In 1984, he landed a tenure-track position in the botany department at UMass. But once there, he realized that being a successful academic required more than a love of bench science. "I didn't like running a small lab and scrounging for research funding."

    Robinson says that he chose not to go up for tenure because he couldn't imagine spending his entire career as an academic. Former colleagues say that his modest research productivity would have made it extremely difficult for Robinson to meet the university's benchmark. At the same time, however, his classroom skills generated rave reviews.

    "He was one of those gifted teachers who could explain something complex really clearly," says Klekowski, who taught a seminar with Robinson and sat in on one of his courses. "He was on the cutting edge of plant molecular biology, and there should have been a place for him at the university as a distinguished teaching professor. But there wasn't."

    Once Robinson decided to leave academia, he headed west and eventually settled in Eugene, Oregon. (His wife, Jan Cuny, was a member of the computer science department at UMass, and in 1993 she joined the University of Oregon faculty.) Robinson worked in a university lab and helped raise the couple's three children. But soon the itch to teach returned.

    He tried to scratch it by spending 5 years as the only science teacher at a small private school. But it wasn't quite what he wanted. "I'd always been a public school person," he says. "It's one of the great American innovations."

    Public school teachers need to be certified by the state, however, and for Robinson that meant going back to graduate school for the additional course work he needed to become eligible. But the classes and student teaching brought him no closer to his goal of "becoming a more effective teacher, whatever that means." Nor did the next 3 years he spent at North Eugene High School.

    Robinson believes that many teachers fail to convey the essence of how science is actually done. "Everybody teaches the scientific method—developing a hypothesis and then doing the experiments to test it," he says. "But scientists don't actually follow the scientific method." Instead, Robinson's academic training has taught him the importance of the right hypothesis in making progress. "Most of the time when you do an experiment, it says to you, 'Hey buddy, that wasn't the right experiment.' You didn't ask the question well enough, or there's something that you just didn't think about."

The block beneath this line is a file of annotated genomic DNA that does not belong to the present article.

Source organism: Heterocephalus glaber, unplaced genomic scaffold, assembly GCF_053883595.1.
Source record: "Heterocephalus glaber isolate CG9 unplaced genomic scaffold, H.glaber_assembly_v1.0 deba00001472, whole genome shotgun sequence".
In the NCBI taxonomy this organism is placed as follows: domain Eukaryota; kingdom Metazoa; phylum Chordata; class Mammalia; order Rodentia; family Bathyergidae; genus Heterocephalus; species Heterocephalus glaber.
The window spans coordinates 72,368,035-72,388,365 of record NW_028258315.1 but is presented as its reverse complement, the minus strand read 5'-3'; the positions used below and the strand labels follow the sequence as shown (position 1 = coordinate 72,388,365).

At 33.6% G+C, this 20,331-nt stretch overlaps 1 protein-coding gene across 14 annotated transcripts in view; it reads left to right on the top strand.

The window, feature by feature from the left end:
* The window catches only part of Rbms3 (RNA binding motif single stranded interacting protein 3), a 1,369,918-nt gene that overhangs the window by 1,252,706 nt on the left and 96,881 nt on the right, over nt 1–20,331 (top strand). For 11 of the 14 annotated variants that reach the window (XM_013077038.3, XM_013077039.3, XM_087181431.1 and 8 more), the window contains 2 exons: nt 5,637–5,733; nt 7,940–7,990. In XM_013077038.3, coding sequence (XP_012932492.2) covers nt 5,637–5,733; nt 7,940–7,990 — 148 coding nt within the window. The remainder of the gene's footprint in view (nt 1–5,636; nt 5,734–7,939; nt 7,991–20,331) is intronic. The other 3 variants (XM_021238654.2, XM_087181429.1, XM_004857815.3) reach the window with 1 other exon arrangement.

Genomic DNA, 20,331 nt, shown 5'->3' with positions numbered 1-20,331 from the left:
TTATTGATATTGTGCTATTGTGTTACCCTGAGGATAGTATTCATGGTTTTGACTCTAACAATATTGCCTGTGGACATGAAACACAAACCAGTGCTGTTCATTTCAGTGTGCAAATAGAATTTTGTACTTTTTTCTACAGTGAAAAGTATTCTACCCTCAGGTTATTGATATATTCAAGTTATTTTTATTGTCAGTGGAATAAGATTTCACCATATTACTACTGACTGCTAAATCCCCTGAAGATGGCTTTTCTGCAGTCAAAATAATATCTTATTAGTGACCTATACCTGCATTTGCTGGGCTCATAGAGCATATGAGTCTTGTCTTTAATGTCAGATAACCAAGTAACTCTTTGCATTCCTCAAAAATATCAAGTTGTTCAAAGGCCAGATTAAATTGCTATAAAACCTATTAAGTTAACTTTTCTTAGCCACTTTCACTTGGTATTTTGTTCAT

Of course, knowing the subject matter is also important, and he says teachers who lack that knowledge can do serious harm. "I would even go so far as to say that many of my students would be better off if they never had a science teacher before me because they have to unlearn so many bad things" from elementary school teachers who were afraid of science.

    Robinson is confident that he understands what he is trying to teach: "It's pretty hard to stump me on content," he says. But he was disappointed in the lack of pedagogical guidance that he received during his high school teaching career. "Three times a year I'd be asked when I wanted to be evaluated, and I'd say, 'Why don't you come next Wednesday?' You'd have to be a total idiot not to have three good days of lessons in your back pocket. And the other 177 days I could do anything I wanted."

    The follow-up was no more rigorous, he adds. "There'd be a checklist, with a scale of 1 to 5. I'd get mostly 5s, and a few 4s. When I asked about the 4s, they'd say, 'Well, there's always room for improvement, right?'"


    In 2004, Cuny, his wife, decided to come work at the National Science Foundation to start a program on broadening participation in computer science. Looking for a way to join her in Washington, Robinson applied for and won a federally funded fellowship allowing classroom teachers to work for Congress or a federal agency. In the fall of 2005, he lucked into a job with the newly elected Democratic senator from Illinois, Barack Obama. "They were looking for someone who knew something about education, and I was free," Robinson says.

    Within 2 weeks, Robinson was helping to write a speech in which Obama previewed many of the policies that have marked his administration's approach to education. They include incentives for school districts to raise standards, linking teacher evaluations to student performance, and creating better tools to assess learning. He also emphasized the importance of a well-trained teacher workforce, including the use of alternative certification, a popular tool for charter schools to attract people who might not otherwise consider teaching.

    Those ideas resonated with Robinson, who quickly fell in love with the job. "I thought I would be here a year," he says. "But [Obama's] office was a great place to work. There was an amazing group of talented people. If I had been in another office I probably would have returned [after the fellowship ended] to Oregon."

    Robinson rose swiftly in the Washington policy world. After the 2008 election, he became special adviser on STEM (science, technology, engineering, and mathematics) education to Education Secretary Arne Duncan. In September 2009, he became special assistant on the White House Domestic Policy Council, where STEM education was part of his portfolio.